Gays to have rights in Govt’s gender policy
The Guardian published:
Homosexuals, lesbians and bisexuals in T&T will no longer be discriminated against if the national gender policy is approved by Cabinet. Minister in the Ministry of Gender, Child and Youth Development Ramona Ramdial says there is a proposal in the policy that a person should not be discriminated against because of his or her sexual orientation. Asked if that was promoting gay rights, Ramdial said: “Whether we say it or not, it is already an informal part of our society.
“It is phrased differently (in the policy). It’s more of a human-rights thing, and according to international standards. “The gender policy has been drafted from a human-rights perspective, and is more about equal opportunities.” She noted that the gay groups with whom discussions were held were more interested in equal opportunity in the workplace rather than same-sex marriage.
“They felt they were being discriminated against in the workplace. They were not thinking so far ahead as same-sex marriages.” Colin Robinson, of the group Caiso (Coalition Advocating for Inclusion of Sexual Orientation), was delighted at the news.
“I am thrilled,” he told the T&T Guardian yesterday evening. “We believe the gay, lesbian and bisexual community in T&T should have the same protection against discrimination that every other citizen enjoys. We are in the 21st century.” Robinson said the group had never advocated for “gay rights,” but about not being discriminated against in the areas of housing, employment and the provision of goods and services.
Former Gender, Child and Youth Development Minister Verna St Rose-Greaves was fired because she had a pro-abortion and pro-gay rights position, Spors Minister Anil Roberts said in a newspaper interview yesterday. But Ramdial said she was not fired only because of that. “There were many different reasons, one being she supported a certain stand the Government did not agree with,” she said.
Ramdial said the Government did not agree with making abortion legal. Asked if abortion rights were not included in the gender policy, therefore, she said: “After consultation with stakeholders, the idea of allowing abortion in rare instances is now being discussed. “For instance, if a very young girl is raped, because of her biological make-up, she will not be able to carry a pregnancy without risk.”
Attorney Lynette Seebaran Suite, head of Aspire, which advocates sexual and reproductive health and rights, said the group would be in favour of decriminalising homosexual acts between consenting adults in private. All right-thinking citizens would feel the same way, too, she said. She said that would mean doing away with old buggery laws.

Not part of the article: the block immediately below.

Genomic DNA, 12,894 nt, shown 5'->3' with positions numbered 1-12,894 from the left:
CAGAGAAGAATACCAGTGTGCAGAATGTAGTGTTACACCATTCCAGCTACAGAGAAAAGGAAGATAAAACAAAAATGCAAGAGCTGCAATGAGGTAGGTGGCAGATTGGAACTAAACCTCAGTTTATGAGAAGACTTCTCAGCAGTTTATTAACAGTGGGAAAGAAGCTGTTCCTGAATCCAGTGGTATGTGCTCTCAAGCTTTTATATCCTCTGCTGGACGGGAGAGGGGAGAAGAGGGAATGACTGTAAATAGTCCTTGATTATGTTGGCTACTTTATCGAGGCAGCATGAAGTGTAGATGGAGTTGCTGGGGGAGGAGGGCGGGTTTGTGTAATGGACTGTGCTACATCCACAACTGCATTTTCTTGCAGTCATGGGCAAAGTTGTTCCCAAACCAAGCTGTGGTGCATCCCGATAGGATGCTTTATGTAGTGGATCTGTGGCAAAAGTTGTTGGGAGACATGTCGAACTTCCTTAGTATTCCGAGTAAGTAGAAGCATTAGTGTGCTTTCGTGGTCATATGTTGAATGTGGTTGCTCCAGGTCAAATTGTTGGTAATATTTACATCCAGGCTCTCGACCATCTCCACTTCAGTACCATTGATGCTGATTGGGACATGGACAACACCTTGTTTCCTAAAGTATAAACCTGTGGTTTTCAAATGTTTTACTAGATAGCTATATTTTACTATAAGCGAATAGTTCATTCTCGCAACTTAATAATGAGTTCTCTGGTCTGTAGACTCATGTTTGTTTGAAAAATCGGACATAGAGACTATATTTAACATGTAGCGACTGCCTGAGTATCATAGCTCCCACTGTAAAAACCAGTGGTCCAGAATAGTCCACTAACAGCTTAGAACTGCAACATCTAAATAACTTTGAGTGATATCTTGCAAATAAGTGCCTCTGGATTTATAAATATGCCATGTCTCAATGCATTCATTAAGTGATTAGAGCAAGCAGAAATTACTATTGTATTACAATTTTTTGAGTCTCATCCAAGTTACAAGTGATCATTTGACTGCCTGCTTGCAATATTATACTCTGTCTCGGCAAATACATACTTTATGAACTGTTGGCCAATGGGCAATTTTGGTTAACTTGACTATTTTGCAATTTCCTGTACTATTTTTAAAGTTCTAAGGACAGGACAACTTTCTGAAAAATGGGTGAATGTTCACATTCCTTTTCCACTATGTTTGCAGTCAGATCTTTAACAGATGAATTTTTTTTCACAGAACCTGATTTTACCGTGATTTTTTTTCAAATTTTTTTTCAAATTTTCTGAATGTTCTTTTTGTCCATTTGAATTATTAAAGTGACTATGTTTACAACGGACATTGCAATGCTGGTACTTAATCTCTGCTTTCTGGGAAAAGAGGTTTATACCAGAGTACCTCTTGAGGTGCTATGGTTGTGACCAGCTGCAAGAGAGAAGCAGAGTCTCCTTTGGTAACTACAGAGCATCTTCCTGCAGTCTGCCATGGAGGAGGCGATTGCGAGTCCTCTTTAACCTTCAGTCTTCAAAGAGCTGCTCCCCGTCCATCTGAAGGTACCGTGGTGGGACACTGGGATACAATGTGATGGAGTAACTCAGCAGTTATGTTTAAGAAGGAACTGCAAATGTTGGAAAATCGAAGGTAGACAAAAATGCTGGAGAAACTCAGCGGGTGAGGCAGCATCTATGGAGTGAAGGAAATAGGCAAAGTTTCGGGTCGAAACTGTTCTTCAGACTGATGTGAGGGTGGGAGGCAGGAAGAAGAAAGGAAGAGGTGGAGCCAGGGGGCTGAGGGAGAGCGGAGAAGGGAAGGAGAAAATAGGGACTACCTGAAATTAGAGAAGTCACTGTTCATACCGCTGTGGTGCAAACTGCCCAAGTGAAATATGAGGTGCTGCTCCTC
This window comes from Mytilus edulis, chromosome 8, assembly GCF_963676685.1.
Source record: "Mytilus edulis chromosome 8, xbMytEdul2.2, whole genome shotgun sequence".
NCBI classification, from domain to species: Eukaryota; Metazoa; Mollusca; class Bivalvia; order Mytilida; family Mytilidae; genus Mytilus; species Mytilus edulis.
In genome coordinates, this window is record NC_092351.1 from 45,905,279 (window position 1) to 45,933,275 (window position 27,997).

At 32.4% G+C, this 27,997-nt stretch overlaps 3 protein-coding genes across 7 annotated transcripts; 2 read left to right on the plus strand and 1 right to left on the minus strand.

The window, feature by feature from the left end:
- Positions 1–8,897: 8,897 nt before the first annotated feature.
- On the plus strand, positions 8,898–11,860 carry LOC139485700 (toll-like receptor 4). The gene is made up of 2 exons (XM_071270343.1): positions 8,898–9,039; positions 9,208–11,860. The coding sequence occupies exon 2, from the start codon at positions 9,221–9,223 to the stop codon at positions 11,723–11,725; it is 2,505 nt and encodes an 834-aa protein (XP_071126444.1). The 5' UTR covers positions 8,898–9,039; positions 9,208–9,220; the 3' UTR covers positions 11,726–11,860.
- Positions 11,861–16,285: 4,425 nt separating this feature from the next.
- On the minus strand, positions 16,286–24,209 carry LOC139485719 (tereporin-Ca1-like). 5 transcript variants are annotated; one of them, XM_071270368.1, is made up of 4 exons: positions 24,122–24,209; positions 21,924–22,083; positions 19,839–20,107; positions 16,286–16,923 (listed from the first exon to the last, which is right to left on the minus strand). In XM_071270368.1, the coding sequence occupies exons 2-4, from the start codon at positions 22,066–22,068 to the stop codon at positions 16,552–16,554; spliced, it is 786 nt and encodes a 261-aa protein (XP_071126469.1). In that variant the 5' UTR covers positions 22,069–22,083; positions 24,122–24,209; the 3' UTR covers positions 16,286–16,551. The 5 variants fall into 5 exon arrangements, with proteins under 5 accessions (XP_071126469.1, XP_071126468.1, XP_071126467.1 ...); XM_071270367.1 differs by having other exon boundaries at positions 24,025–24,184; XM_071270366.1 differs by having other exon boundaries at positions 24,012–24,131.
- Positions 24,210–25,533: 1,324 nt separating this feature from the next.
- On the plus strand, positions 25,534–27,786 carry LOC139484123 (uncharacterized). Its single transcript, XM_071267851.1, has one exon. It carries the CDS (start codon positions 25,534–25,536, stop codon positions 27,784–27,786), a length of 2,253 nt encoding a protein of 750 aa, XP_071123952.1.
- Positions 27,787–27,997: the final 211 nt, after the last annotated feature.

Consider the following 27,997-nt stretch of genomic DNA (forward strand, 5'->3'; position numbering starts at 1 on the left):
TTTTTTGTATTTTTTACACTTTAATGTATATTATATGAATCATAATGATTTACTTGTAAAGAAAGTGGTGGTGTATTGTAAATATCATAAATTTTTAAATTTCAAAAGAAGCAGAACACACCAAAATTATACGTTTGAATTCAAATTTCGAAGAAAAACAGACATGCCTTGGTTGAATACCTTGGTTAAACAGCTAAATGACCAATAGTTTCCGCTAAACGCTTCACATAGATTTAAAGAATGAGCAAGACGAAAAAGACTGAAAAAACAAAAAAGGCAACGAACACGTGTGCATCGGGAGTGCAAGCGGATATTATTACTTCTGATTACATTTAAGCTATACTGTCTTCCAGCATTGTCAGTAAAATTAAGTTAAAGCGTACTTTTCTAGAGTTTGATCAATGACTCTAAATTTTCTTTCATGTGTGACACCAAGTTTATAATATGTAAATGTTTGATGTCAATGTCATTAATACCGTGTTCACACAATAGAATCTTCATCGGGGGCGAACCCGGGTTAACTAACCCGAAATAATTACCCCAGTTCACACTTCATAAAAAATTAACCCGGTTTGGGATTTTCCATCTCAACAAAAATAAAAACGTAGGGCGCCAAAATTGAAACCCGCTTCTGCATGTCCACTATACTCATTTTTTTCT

Seebaran-Suite said Aspire also would be in favour of abortion in the cases of rape and incest to minors. Dr Gabrielle Hosein, of the Institute for Gender and Development Studies at the University of the West Indies, agreed with the Government’s stand on gay rights and abortion.
She said: “If the policy proposes programmes and legislation should be brought in line with the position that one should not be discriminated against, based on his sexual orientation, it is a position we encourage and would like to see formally approved. “Also, if the policy proposes the safe and legal termination of pregnancy on the basis of rape and incest, and to minors, that certainly is a development we welcome.
“That provision does not guide medical practice at present and leads to great confusion in the safe termination of pregnancy.” At Thursday’s post-Cabinet media briefing, Minister of Gender, Child and Youth Development Marlene Coudray said the policy was before Cabinet while consultation also was taking place.
“It’s almost to the end, but we are making sure we consult with anyone who has any input to make even at this stage,” she added. Laws which would have to be amended to bring them in line with the proposed gender policy include the Equal Opportunity Act, which does not outlaw discrimination based on sexual orientation; the Immigration Act, which allows the exclusion of homosexuals from T&T; and the Sexual Offences Act.
Other activists warn that we should read the fine print and watch to see if this is not only an appeasing measure with the struggle in that country. The closest thing we probably have at the moment regarding discrimination via sexual orientation is the Staff Orders in the Public Service of Jamaica that clearly states no one should be discriminated against due to their sexual orientation. Reference was made to it here in this old post from HERE
readily in cases of violence between two men if they are in a homosexual relationship;
Act or Common law for offenses such as assault of unlawful wounding.